Where's the Syria policy??

FILE - In this March 5, 2013 file photo, Senate Foreign Relations Committee Chairman Sen. Robert Menendez, D-N.J. speaks in Washington. The murky allegations involving Menendez, one of his top donors and prostitutes in the Dominican Republic have twisted in confusing directions this week. (Susan Walsh / Associated Press)

Growing frustration in Congress with administration policy on Syria – or lack thereof – was in full view at Senate Foreign Relations hearings Thursday. For a minute, it almost looked like Sen. John McCain (R. AZ) might come to blows with the U.S. Ambassador to Syria, Robert Ford. And Committee Chairman Robert Menendez (D, NJ got pretty frustrated, too.

McCain grew irate when Ford said that Syrian civilian and military leaders were “grateful” for U.S. aid. Saying he had spoken to those leaders, and to Syrian refugees, McCain said they were bitter at the United States and he understood why.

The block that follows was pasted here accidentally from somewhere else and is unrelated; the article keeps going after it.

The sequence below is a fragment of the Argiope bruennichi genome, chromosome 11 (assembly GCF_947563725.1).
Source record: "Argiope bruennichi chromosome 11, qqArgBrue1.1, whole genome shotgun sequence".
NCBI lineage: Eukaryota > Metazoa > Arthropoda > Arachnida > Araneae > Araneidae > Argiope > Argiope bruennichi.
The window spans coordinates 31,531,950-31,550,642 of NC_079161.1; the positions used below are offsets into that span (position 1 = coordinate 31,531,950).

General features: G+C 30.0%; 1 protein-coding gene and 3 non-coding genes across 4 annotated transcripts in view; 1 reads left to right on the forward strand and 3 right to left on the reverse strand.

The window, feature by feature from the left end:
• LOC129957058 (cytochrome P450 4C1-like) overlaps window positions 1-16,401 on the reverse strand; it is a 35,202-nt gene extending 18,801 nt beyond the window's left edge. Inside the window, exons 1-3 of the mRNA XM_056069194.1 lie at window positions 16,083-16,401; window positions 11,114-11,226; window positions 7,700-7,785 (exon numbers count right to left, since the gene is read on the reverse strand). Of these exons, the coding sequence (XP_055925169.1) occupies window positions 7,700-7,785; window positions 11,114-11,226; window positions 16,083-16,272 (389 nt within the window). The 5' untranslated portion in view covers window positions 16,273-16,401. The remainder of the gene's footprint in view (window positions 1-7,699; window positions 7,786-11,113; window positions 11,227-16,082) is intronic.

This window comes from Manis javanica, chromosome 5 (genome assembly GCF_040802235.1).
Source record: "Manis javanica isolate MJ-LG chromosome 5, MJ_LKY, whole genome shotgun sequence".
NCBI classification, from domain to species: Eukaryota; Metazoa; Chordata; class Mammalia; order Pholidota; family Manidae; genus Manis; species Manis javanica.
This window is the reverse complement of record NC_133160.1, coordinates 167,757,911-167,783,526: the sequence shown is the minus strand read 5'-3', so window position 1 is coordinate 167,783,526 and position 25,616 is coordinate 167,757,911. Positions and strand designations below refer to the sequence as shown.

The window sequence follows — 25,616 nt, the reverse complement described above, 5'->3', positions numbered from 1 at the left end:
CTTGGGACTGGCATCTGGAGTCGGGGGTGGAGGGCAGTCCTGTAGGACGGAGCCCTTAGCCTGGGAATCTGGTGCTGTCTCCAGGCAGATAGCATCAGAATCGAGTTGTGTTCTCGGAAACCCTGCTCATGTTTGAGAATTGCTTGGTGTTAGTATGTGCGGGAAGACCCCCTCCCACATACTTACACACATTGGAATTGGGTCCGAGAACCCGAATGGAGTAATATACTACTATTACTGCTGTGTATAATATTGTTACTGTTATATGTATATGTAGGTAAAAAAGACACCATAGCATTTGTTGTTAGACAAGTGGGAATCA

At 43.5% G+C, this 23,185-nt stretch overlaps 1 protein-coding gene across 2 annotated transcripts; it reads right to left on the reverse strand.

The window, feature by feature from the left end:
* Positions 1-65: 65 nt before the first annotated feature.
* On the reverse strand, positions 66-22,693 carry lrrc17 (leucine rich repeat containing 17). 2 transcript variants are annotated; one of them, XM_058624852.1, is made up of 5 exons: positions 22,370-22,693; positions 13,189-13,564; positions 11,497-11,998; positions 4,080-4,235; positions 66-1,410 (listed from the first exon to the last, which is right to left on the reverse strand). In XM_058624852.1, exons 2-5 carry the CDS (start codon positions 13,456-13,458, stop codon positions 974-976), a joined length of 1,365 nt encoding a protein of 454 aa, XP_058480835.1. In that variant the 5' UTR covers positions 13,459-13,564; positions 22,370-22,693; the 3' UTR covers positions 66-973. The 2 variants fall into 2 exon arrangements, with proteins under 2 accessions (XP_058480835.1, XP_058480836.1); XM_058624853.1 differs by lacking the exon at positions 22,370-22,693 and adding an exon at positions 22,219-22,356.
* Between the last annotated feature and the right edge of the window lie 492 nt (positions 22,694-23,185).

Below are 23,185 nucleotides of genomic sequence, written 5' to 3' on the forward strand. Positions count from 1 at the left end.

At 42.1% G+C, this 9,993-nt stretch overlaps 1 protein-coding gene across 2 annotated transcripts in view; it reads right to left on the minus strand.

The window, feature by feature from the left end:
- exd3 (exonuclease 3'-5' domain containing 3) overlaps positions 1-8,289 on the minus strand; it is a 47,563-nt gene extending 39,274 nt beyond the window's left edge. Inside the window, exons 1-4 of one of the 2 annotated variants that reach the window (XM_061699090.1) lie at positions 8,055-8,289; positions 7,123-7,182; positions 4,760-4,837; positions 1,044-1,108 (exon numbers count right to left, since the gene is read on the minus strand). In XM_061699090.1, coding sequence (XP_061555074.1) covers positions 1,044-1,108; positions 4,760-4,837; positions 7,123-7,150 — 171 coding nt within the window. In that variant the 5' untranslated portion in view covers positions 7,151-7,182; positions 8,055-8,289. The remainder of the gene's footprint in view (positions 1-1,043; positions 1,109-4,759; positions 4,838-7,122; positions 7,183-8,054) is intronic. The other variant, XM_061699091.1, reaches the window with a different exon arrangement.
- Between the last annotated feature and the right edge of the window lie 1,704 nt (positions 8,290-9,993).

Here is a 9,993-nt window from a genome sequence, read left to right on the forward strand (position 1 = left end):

“We’ve watched as more than 80,000 were massacred and we’ve given them MREs (meals-read-to-eat) with an expiration date of June,” McCain said. He was referring to the administration’s refusal to arm Syrian rebels, while only belatedly deciding to provide them with army rations, and possibly with body armor.

“I can understand why a fighter in Syria are not comforted by the fact they might get a flak jacket when he’s being pounded by SCUD missiles and airpower, or that we might give non-lethal aid while arms flow in from Iran and Russia to prop up Assad.” Ford grimaced and looked like he was gritting his teeth.

The frustration with U.S. policy was bipartisan. Pennsylvania’s Democratic Senator Robert Casey, who just came back from the Turkish border, talked about the growing humanitarian disaster as hundreds of thousands of refugees pour out of Syria, which threatens to stabilize neighboring Jordan, Lebanon and Turkey.

Menendez kept trying, with no success, to prod Ford to explain how the administration expected to get a political solution, when the Syrian regime won’t negotiate, and military conflict is stalemated. “What IS the political solution….and the tipping point?” he kept asking. But he never got a clear answer.

Ford talked glowingly about the kind of durable and sustainable peace the White House wants after Assad, but he gave no credible explanation of how the administration believes we can get there.